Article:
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The majority of our our surgeries are now performed with a Co2 Laser at no additional charge.

Click here to learn more about surgical lasers. 

We offer Free Rechecks within the first 30 days of you visit.

We want to check and see how your pet is doing after any procedure they have at our clinic.  Your pet's continued good health is our number 1 priority.

Did you know we now accept appointments for those clients that are on a tighter schedule? 

Walk-in clients are always welcome.

Due to the nature of walk-in clinics, there can be extensive wait times. We will do everything possible to minimize your wait time and apologize in advance if your wait time is too long.  Clients with an appointment will be seen as close to their appointment time as possible. Walk-in clients will continue to be seen in the order they arrive

California CIV Outbreak Leads to Vaccination Recommendation for Oregon At-Risk Dogs

There is a current outbreak of the H3N2 strain of Canine Influenza Virus (CIV) in Silicon Valley that stretches from the San Jose area to San Francisco.
At this time there have been 97 confirmed cases of H3N2 CIV by Idexx and Cornell University Animal Health Diagnostic Center, and an increasing number of suspected cases. According to one veterinarian with United Veterinary Specialty and Emergency Hospital in Campbell, Calif., they have seen about 70 dogs with symptoms and/or exposure to the flu.

It is believed that the virus originated in boarding kennels and dog day care centers in the South Bay. Because of the serious concerns with CIV spreading, many canine facilities have temporarily closed. Many boarding and grooming businesses now require a current CIV vaccine.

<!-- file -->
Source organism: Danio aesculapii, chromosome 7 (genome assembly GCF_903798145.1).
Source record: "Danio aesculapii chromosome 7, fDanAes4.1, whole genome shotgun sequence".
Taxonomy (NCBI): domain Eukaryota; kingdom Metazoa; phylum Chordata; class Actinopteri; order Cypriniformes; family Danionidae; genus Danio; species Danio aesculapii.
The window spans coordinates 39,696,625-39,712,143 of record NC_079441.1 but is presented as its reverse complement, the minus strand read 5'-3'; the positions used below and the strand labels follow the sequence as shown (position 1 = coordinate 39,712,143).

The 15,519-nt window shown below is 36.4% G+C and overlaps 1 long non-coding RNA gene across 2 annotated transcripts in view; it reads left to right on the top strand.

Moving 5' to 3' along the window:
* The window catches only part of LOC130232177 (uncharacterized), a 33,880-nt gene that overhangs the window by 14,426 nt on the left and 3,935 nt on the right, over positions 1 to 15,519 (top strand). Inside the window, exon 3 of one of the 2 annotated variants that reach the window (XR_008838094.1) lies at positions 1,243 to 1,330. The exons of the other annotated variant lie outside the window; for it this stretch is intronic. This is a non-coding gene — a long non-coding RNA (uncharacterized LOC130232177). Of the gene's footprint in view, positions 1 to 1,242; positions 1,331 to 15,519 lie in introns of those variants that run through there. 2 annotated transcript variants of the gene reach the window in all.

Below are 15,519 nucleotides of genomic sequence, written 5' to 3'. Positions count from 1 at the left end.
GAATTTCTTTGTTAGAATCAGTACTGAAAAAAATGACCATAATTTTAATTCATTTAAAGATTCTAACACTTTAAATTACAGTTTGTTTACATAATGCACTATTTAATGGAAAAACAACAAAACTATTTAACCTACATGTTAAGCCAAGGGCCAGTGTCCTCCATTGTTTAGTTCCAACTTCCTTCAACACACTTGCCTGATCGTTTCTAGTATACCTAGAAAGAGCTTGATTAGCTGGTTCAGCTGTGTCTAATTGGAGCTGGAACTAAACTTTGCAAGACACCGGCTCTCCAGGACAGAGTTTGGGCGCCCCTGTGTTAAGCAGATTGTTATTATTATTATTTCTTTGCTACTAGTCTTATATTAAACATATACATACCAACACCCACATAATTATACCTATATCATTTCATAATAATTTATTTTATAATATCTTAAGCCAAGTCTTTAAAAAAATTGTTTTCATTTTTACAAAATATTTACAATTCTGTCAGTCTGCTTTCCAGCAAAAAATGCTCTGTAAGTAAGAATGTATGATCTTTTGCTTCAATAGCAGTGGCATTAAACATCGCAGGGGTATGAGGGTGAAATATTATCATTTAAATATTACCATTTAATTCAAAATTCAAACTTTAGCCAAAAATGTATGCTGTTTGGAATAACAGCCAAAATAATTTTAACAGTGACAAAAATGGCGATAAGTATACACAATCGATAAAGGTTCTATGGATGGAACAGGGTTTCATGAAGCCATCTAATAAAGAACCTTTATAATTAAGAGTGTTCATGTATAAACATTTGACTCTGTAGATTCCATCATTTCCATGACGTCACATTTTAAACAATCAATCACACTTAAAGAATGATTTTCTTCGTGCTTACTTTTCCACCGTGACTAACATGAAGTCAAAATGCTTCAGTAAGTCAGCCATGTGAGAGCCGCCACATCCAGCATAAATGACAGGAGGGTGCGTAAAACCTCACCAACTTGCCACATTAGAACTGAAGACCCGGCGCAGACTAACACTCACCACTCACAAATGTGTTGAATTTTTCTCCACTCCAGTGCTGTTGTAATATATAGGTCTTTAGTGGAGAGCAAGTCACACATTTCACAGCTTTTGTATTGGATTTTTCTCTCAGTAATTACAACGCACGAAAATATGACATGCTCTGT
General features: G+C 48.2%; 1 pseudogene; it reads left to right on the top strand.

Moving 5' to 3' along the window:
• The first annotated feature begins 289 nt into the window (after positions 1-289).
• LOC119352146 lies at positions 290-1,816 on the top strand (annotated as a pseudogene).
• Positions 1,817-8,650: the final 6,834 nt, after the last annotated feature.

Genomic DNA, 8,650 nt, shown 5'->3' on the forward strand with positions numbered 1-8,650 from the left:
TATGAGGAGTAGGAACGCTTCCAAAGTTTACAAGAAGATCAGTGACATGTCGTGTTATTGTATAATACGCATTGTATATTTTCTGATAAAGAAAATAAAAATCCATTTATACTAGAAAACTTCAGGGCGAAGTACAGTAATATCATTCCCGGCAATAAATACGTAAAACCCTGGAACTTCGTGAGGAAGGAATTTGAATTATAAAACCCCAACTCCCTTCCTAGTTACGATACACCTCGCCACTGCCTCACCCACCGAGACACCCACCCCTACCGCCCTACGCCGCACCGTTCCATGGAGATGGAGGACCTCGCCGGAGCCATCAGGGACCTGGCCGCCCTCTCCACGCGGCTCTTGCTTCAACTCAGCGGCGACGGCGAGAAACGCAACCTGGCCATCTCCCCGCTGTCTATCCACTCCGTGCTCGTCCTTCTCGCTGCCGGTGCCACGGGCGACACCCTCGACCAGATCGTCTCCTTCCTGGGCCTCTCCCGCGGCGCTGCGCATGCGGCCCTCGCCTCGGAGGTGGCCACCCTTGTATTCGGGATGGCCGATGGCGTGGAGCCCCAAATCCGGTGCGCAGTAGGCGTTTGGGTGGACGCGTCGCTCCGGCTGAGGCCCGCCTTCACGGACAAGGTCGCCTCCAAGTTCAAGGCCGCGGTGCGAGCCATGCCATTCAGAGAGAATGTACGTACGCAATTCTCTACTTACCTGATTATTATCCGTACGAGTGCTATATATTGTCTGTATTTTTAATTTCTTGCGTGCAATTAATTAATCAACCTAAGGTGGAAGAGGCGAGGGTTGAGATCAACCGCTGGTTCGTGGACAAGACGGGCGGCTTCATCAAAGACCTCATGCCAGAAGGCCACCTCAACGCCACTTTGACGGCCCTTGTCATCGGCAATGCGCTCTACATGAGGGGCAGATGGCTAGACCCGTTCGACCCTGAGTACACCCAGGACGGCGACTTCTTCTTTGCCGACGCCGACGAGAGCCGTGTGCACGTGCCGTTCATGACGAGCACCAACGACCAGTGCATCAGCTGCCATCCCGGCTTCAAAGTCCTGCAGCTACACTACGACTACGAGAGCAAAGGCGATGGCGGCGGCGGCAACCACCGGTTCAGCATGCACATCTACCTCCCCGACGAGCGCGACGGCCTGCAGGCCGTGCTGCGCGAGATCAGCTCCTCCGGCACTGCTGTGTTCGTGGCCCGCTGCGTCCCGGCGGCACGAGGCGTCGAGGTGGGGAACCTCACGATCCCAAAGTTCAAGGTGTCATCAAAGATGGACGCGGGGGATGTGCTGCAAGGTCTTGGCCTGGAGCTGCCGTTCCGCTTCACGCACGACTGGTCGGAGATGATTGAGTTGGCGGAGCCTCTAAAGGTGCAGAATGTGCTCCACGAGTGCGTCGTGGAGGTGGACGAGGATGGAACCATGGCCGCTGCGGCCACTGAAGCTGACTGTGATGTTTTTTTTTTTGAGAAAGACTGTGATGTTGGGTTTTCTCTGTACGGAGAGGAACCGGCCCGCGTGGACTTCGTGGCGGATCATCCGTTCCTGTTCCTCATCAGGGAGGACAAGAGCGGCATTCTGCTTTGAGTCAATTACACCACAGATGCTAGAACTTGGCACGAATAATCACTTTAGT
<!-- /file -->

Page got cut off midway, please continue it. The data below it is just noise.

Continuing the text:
Vaccination of At-Risk Patients Recommended

Because of the geographical proximity between California and Oregon, there is a risk that CIV may be brought into our state. There also is additional concern with the ongoing importation of dogs from the Bay Area to shelters and rescue groups that may introduce H3N2 CIV to Oregon. The Oregon Veterinary Medical Association, the Portland Veterinary Medical Association, and the Public Health Veterinarian, Dr. Emilio DeBess, recommend proactive vaccination of at-risk dogs for CIV to protect these patients and prevent a possible outbreak in our communities.

Dogs in close contact with infected dogs in places such as kennels, groomers, day care facilities, shelters and rescues are at increased risk of infection. In general dogs should be vaccinated with a 2-dose series of bivalent vaccine, 2-4 weeks apart. Full immunity does not occur until 7-10 days after the second immunization in the initial series and is effective for 12 months. Boosters should then be given annually. Vaccination may not all together prevent an infection, but it may reduce the severity and duration of clinical illness. 


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This is by far the best pet clinic in Klamath Falls. We have always been treated with respect and our pets have been well cared for. If you are looking for a good vet you found it.

Charles Patton

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